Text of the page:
I have a science background but am fairly new to film critics and what they talk about.
In science, references are used to support statements, introduce some ideas that other scientists may propose, etc. They have a purpose. So, you can kinda imagine my reaction when I first came across references in movies a few years ago.
I remember one youtube film critic talking about a scene in New Nightmare (1994) and how it 'referenced' Nosferatu (1921). Basically, a scene in which Freddy comes out of a bed and stalks across a bedroom, throwing his silhouette on the wall reminded him of the Count Orlok's silhouette. Er, and that's it. I remember asking myself at the time, what purpose do film references serve?
And I still haven't found the answer, lol. One issue here is that film references and themes are a bit like seeing shapes in clouds or looking at a map of Australia and Tasmania and seeing a rabbit eating an apple. You see what you wanna see.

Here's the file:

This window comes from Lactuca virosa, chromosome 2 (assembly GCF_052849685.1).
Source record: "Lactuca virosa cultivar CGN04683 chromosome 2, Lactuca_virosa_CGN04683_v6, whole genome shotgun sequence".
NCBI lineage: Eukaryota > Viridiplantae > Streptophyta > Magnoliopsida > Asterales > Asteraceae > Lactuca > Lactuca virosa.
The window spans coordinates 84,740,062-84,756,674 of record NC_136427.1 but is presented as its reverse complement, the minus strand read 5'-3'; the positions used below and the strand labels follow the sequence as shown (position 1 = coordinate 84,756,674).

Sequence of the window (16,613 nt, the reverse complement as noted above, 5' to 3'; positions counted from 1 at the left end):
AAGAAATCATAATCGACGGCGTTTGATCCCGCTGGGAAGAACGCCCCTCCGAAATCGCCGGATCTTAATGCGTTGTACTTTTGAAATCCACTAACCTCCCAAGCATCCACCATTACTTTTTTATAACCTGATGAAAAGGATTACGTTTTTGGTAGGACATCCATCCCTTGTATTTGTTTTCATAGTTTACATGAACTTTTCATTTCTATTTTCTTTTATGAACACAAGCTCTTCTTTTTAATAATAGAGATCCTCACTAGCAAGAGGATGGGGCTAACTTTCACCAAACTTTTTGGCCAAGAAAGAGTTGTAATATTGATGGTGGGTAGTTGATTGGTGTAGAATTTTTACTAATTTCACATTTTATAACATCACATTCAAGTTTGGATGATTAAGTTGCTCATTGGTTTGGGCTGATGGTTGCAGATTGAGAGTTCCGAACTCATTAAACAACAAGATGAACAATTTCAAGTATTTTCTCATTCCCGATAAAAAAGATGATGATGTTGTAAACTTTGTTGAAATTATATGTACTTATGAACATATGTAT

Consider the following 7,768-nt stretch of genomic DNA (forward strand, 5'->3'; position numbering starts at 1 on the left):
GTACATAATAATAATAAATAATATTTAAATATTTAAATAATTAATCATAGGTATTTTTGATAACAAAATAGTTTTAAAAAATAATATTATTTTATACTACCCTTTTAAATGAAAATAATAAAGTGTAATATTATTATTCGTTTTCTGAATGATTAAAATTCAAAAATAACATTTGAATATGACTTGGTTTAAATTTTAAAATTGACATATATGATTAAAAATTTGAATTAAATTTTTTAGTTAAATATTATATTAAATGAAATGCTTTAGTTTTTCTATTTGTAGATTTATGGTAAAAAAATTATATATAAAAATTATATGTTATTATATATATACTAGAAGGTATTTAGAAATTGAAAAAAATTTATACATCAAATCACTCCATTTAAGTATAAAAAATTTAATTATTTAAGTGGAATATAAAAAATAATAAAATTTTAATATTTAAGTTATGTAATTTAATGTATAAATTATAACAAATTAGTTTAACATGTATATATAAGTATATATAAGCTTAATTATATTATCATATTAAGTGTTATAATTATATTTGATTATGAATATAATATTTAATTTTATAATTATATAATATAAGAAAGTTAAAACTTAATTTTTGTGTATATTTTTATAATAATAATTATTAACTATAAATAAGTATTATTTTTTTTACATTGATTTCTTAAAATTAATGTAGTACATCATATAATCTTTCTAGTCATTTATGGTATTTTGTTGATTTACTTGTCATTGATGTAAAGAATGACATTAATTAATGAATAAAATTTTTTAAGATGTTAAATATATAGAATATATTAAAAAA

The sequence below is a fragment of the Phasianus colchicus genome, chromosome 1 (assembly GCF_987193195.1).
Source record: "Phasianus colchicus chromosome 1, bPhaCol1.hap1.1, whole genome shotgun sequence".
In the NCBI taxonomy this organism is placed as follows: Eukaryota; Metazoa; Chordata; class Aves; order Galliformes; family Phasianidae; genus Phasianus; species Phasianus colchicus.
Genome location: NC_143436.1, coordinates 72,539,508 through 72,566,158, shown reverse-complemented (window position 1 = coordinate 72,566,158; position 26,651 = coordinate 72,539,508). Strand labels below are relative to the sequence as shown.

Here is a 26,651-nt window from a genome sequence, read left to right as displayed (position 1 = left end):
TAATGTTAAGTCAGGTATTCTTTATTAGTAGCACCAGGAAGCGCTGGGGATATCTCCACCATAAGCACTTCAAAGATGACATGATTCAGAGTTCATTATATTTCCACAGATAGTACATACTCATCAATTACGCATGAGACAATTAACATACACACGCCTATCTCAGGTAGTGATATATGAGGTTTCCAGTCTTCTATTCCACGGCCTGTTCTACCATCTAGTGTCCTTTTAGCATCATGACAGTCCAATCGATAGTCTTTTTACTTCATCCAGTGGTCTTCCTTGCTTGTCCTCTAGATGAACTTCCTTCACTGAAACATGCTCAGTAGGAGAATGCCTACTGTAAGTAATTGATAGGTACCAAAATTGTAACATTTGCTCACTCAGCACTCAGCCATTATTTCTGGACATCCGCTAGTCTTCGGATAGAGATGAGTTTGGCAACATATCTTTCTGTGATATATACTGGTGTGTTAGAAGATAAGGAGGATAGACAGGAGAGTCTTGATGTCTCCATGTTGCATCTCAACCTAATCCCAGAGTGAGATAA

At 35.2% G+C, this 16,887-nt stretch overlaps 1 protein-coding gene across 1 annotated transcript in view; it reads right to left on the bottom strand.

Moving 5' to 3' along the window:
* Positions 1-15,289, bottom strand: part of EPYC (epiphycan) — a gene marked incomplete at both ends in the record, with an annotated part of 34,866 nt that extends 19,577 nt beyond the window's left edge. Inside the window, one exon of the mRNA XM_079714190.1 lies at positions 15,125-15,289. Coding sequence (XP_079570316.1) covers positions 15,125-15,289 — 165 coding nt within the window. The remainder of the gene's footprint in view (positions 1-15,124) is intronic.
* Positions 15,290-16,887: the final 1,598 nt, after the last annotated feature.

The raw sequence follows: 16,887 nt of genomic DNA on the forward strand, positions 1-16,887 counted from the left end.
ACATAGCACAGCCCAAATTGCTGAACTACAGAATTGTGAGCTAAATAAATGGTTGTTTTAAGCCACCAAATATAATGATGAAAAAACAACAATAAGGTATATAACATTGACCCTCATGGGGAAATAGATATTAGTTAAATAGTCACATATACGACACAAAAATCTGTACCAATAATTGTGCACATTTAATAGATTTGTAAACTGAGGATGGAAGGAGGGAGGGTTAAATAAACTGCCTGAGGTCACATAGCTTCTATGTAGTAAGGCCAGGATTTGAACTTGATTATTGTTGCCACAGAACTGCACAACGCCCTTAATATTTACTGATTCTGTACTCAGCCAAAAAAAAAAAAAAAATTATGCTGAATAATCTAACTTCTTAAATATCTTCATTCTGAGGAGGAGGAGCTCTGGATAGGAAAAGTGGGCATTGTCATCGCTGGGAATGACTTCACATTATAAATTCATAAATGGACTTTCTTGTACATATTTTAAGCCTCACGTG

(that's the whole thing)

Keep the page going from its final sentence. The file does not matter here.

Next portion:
E.g. another youtuber claims that The Hills Have Eyes (1977) gives a commentary on the Vietnam War. After I'd stopped laughing, I thought, Does it? If it does, it's an extremely shallow commentary. XD
Critics even see themes that the director of a film hadn't intended. A great example of this is The Fly (1986) - some critics saw Seth Brundle's physical degeneration as an allegory for AIDS. Director David Cronenberg has patiently explained that this was never his intention but I'm not sure all the critics have taken his comments on board.
Of course, not all youtubers or other film critics waffle on about references or themes, some concentrate on the functional elements of a film - writing, plot, dialogue, acting, effects, etc.